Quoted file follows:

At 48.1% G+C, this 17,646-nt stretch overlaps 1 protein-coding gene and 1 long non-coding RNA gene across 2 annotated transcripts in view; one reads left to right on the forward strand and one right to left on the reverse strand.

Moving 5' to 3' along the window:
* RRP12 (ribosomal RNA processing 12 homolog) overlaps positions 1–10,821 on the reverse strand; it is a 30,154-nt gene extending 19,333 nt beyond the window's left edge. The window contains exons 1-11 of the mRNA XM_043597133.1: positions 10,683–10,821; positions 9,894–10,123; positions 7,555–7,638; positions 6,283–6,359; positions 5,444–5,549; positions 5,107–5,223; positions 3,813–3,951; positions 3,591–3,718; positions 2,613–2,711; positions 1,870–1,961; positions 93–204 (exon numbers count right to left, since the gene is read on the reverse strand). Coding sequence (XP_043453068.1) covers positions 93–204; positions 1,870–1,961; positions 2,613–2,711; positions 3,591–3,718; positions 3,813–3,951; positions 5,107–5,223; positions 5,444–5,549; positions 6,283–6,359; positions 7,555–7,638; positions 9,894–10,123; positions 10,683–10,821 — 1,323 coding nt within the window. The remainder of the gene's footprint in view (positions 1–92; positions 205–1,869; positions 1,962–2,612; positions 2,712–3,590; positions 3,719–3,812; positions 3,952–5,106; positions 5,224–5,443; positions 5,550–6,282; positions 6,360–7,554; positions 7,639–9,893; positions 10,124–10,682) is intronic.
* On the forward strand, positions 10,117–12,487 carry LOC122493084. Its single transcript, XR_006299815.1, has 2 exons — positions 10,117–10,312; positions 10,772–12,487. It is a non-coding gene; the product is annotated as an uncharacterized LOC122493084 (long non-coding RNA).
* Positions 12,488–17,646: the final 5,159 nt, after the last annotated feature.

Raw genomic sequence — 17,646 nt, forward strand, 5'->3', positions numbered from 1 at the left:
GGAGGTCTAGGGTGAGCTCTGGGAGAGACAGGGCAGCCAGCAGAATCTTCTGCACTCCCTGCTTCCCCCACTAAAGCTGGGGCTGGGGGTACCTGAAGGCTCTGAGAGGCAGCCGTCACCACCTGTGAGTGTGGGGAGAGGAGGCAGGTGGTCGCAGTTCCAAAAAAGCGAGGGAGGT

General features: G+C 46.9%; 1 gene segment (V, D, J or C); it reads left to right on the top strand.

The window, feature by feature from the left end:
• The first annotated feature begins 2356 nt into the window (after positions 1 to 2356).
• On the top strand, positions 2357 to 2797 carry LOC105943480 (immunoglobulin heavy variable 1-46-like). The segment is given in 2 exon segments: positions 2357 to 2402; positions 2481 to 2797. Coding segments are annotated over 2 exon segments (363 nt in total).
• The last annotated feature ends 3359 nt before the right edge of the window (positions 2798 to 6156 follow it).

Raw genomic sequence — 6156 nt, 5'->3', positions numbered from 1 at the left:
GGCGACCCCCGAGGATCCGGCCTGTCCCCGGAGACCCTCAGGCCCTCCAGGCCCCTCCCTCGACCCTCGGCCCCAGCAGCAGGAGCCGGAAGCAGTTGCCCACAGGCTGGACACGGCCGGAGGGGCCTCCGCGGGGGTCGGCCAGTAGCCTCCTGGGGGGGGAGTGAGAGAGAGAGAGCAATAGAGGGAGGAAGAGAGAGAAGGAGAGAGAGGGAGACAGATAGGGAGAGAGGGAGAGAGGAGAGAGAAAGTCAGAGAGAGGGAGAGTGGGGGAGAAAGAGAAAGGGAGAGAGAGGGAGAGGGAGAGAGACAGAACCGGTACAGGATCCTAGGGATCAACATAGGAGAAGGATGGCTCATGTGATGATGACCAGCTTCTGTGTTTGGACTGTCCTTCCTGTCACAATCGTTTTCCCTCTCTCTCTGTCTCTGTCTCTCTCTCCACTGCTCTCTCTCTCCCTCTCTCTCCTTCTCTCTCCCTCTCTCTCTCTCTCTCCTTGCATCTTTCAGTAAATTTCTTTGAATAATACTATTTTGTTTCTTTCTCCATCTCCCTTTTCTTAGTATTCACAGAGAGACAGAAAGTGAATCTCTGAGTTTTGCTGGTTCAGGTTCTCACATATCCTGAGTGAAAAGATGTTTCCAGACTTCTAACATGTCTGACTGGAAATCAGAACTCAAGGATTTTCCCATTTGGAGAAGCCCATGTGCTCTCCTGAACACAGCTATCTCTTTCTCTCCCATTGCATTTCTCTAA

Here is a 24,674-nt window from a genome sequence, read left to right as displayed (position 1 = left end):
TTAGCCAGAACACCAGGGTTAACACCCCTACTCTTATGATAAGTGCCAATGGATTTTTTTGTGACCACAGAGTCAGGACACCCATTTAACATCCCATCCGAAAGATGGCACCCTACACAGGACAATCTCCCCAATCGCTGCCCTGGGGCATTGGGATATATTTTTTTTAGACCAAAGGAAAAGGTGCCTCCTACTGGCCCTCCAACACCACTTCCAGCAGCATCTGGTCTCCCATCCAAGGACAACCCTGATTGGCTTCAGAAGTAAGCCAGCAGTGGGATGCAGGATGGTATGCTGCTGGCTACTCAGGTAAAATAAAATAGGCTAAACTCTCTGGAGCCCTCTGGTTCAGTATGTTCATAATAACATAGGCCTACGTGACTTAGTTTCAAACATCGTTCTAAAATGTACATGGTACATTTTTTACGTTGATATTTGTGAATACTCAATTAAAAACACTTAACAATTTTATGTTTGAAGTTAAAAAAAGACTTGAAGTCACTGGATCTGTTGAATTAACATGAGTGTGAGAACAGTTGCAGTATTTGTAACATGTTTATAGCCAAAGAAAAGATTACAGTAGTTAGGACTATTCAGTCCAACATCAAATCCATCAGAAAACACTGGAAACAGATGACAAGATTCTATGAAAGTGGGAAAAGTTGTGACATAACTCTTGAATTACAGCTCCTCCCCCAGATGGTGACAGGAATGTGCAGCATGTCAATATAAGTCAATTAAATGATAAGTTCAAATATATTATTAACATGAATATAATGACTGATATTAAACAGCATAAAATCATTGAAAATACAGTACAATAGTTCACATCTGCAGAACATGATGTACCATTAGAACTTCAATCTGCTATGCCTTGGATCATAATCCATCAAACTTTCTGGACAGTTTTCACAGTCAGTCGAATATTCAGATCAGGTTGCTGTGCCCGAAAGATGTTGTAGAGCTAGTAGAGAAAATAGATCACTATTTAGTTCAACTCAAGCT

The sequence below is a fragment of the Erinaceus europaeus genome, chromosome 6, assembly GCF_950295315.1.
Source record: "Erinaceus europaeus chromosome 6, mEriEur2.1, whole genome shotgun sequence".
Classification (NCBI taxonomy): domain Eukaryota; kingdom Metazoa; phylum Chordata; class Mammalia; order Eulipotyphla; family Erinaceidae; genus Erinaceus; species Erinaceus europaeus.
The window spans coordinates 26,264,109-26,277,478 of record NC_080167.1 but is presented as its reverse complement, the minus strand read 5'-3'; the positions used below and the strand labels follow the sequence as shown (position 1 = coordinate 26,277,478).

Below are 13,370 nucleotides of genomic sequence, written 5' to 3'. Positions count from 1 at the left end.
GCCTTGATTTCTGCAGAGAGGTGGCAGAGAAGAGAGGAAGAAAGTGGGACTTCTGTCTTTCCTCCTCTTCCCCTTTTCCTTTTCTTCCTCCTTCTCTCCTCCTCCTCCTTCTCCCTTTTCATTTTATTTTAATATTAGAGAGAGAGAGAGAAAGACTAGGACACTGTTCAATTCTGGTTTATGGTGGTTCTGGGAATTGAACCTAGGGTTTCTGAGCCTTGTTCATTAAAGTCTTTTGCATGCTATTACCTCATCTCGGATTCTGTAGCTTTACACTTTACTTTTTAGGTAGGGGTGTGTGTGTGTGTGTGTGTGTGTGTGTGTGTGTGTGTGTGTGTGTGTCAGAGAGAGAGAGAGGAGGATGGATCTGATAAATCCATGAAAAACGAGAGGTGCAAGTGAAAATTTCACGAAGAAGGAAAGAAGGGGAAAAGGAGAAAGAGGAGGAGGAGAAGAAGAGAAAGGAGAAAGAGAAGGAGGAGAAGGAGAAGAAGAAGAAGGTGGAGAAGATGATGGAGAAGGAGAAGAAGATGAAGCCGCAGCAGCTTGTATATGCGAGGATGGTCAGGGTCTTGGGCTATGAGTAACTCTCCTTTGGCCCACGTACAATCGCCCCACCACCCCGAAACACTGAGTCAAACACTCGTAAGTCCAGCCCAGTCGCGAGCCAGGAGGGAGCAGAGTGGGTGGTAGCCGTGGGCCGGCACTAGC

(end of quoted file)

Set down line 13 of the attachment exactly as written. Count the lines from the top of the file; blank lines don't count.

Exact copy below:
Raw genomic sequence — 6156 nt, 5'->3', positions numbered from 1 at the left: